Thursday, May 16, 2013

For a while in the 1700's, I hear, some Japanese monks took to mummifying themselves. The reasons why are sort of hazy, although honestly I'm not completely sure that you could present me with an argument for mummifying yourself alive that would make me think, well, sure, that makes sense. One version of the story seems to involve some lost secret tantric practices. The other version starts with a monk who decided to bury himself alive to stop a terrible famine, as one does, who turned up mummified when they dug him out three years later. Which seems like as good a reason as any to start a trend.

But you know, it's not easy to mummify yourself. For the first 1,000 days all you can eat is seeds and nuts while exercising to divest yourself of all of your body fat. The next 1,000 days takes you to roots and bark and a drink made of lacquer, so that your insides will be nice and shiny and poisonous to anything that might want to eat your fat-free remains. Finally you lock yourself into a tomb with an air tube and a bell and ring the bell occasionally for as long as you're alive. When your bell stops ringing your fellow monks seal up your tomb and wait another 1,000 days before cracking it back open to see if you've mummified. If yes, up on a platform for admiration you would go.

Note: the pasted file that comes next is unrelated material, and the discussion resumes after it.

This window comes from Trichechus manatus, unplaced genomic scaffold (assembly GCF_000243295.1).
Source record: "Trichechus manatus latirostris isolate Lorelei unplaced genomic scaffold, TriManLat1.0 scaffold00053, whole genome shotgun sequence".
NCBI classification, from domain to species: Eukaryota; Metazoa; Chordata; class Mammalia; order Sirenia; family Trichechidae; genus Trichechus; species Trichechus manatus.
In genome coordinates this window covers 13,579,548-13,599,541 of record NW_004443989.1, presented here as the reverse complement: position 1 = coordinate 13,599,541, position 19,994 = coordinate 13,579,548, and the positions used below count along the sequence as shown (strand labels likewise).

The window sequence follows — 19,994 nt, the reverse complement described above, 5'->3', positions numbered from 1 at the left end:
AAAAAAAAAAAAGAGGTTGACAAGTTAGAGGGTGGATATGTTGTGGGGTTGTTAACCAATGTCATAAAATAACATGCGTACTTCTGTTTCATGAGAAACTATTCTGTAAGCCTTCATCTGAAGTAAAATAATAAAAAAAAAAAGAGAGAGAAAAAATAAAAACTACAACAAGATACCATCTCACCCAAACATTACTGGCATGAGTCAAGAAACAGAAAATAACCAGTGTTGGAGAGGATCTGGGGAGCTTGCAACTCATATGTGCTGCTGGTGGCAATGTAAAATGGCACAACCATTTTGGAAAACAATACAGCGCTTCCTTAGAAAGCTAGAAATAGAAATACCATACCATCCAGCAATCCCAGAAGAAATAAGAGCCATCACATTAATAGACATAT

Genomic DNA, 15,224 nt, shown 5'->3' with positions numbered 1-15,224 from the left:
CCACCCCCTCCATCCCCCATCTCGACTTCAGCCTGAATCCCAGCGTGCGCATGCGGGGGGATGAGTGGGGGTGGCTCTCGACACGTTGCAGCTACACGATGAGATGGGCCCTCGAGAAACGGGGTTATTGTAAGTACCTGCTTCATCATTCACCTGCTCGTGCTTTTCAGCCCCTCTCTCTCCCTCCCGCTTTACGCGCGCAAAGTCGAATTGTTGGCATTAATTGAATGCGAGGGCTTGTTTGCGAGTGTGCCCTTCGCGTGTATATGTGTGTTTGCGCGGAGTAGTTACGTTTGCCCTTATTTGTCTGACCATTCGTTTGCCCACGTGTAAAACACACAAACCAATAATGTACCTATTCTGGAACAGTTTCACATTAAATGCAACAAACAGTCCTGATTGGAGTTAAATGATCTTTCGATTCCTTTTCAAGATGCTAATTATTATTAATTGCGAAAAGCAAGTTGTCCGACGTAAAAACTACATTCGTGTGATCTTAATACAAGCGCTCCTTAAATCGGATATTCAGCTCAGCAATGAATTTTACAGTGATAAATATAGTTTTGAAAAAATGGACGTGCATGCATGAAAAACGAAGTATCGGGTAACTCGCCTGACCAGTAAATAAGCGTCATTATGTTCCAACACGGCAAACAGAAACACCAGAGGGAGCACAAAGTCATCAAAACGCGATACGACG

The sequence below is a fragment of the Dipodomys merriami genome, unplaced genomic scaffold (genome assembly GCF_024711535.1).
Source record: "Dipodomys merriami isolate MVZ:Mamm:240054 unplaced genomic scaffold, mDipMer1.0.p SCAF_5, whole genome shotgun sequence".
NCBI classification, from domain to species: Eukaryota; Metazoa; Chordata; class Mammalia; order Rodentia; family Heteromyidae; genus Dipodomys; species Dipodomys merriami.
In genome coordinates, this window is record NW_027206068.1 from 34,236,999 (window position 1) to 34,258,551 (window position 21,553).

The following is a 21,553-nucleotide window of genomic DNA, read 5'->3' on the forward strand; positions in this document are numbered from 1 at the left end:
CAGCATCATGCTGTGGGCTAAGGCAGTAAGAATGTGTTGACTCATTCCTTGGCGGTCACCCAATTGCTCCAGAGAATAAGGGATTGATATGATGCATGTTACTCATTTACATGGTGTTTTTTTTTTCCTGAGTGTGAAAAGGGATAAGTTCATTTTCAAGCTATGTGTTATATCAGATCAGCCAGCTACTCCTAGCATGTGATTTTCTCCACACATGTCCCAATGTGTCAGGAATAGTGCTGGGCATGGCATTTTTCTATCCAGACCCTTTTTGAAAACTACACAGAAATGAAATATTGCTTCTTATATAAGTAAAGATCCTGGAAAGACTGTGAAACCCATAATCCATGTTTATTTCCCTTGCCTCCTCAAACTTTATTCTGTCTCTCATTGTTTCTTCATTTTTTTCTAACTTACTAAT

Perhaps unsurprisingly, self-mummification rarely worked as planned, and of the hundreds of monks that tried it only a couple of dozen mummies have been discovered. This must be part of the challenge--how do you know if you can mummify yourself until you try it? Going through the whole ordeal to end up just plain old decomposed, although also still just as dead.

We know at least the basic details of the mummification ritual, but I haven't yet been able to find an account of what it was like to crack the tomb back open. Would it be filled with a monster or a mummy or a treasure? Or more likely, a combination of all three.

1 comment:

jon said...